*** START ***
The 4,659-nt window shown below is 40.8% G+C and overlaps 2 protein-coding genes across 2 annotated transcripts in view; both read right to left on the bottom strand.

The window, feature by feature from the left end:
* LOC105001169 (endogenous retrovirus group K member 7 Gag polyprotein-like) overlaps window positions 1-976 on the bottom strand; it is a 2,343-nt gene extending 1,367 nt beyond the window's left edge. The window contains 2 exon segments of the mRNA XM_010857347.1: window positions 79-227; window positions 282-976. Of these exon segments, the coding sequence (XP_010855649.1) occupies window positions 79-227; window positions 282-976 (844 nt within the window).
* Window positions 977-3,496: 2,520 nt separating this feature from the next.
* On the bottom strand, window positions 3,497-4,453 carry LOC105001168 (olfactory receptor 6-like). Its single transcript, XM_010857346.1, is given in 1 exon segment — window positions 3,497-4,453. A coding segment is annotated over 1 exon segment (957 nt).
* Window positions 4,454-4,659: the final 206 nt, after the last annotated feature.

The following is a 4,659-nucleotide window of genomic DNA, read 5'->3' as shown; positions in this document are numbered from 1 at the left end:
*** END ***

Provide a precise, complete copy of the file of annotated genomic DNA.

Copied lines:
The 4,659-nt window shown below is 40.8% G+C and overlaps 2 protein-coding genes across 2 annotated transcripts in view; both read right to left on the bottom strand.

The window, feature by feature from the left end:
* LOC105001169 (endogenous retrovirus group K member 7 Gag polyprotein-like) overlaps window positions 1-976 on the bottom strand; it is a 2,343-nt gene extending 1,367 nt beyond the window's left edge. The window contains 2 exon segments of the mRNA XM_010857347.1: window positions 79-227; window positions 282-976. Of these exon segments, the coding sequence (XP_010855649.1) occupies window positions 79-227; window positions 282-976 (844 nt within the window).
* Window positions 977-3,496: 2,520 nt separating this feature from the next.
* On the bottom strand, window positions 3,497-4,453 carry LOC105001168 (olfactory receptor 6-like). Its single transcript, XM_010857346.1, is given in 1 exon segment — window positions 3,497-4,453. A coding segment is annotated over 1 exon segment (957 nt).
* Window positions 4,454-4,659: the final 206 nt, after the last annotated feature.

The following is a 4,659-nucleotide window of genomic DNA, read 5'->3' as shown; positions in this document are numbered from 1 at the left end: